I need to write this down while it's still very raw. I am hoping that writing about the past few days will help me make sense of what happened and will give me some clarity as to where things are going from here. I'm hoping that blogging about this will give all of you--beloved, supportive friends and family--a better idea of what we've been through, and will give me a chance to process the feelings that are still (even now, as I type) bubbling over. Tears. So many tears. What a hard few days it's been.
And in the back of my head, I keep telling myself she's going to be fine. She has to be fine. I talked for a while yesterday morning with the grandparents of a young boy on our floor at the hospital; the boy had been hospitalized for the past four years both in Detroit and now here in Miami as a result of leukemia and a flesh-eating disease that was wreaking havoc on his face and sinuses. I looked at my little Trudy in that moment and thought, controllable seizures. That's it. A seizure disorder, with more tests to come. Count yourself lucky. I wished that family strength and healing, knowing that they had a much harder road ahead of them than any of us could imagine.
But I'm getting ahead of myself.
My Mom taught me whenever delivering bad news to start by saying "everyone's okay." So, let's begin there. Everyone's okay. We are now all home. Trudy is napping. Being home is the best possible thing. We all got some good rest last night after two nights away.
Let me tell you about the past few days.
Monday, January 5
Trudy had been battling what we thought was a cold, combined perhaps with a growth spurt and some teething, since January 1st. She'd been sniffly and very sleepy. January 3rd and 4th had seen marked improvement. She was sleeping less and seemed more like herself. We were gaining confidence during those days that she was on the mend. On the 5th, however, she woke up with a rash covering her torso, arms, and neck. Bryn also noticed something funny happening when he took Trudy out with the dogs for their (the dogs!) morning pee -- he thought maybe she'd sneezed, or got something in her eye. Looking back on this now, we realize that this was her first seizure.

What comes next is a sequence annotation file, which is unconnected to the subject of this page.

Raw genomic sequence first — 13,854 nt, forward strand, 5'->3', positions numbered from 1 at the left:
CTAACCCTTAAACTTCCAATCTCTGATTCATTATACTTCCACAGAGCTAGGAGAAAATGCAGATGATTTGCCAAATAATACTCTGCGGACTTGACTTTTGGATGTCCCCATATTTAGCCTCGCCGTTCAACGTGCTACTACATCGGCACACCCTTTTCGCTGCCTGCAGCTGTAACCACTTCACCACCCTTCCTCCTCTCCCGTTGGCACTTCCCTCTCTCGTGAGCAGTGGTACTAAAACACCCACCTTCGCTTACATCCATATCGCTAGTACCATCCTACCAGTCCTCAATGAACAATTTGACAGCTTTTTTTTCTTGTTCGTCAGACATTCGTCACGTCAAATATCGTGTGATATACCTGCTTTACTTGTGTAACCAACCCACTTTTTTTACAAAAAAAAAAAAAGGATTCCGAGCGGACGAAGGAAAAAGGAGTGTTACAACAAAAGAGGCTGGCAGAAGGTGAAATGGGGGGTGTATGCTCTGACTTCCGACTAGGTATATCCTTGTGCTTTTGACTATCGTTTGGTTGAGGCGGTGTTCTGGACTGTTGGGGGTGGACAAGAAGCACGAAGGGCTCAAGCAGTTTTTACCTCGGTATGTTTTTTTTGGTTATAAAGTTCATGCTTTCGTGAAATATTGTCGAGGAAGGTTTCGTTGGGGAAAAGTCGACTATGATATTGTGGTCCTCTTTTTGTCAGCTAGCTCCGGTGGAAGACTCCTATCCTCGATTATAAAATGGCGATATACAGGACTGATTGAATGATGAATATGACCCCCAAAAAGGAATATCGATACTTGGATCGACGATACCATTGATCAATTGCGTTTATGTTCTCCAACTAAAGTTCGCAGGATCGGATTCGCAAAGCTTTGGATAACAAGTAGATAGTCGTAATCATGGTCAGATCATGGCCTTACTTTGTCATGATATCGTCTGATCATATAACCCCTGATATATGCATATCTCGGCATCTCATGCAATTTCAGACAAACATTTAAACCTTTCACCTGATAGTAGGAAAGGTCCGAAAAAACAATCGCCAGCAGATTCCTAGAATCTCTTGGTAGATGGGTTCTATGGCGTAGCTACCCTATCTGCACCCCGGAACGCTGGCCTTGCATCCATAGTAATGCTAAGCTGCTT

We were not able to get in to see our pediatrician but scheduled an appointment that day to see another pediatrician in the same practice. We loaded up and took the metro over to the clinic for a 1pm appointment. Here is Trudy on the train, happily eating lunch:
While in the waiting room at the pediatrician's office, I was holding Trudy and showing her the fish tank in one of the rooms when her eyes started blinking rapidly and she went limp. I yelled, "something's happening... something's not right." One of the nurses quickly ran out, grabbed Trudy, and rushed us back into one of the exam rooms. The seizure continued for a few more seconds once we were there. Several doctors and nurses assembled. I was terrified, and Bryn quickly realized that what just happened was similar to what he saw earlier that morning. The doctors told us to take her straight over to the ER (which, thankfully, was only a few blocks away; our pediatrician is on the UM medical campus) for a full "work-up" to sort out what just happened.
We walked our way over to the Holtz Children's hospital--the same place where Trudy was born just over 16 months earlier--and presented ourselves at the ER. We were quickly assessed and taken into a room to see a doctor. They took her vitals and a history from us. As we were waiting, Trudy had another seizure which the doctors were, again, able to witness. As horrible as it sounds, if this was going to happen, I was thankful that the episodes were occurring in front of people who had the knowledge and training to help us out.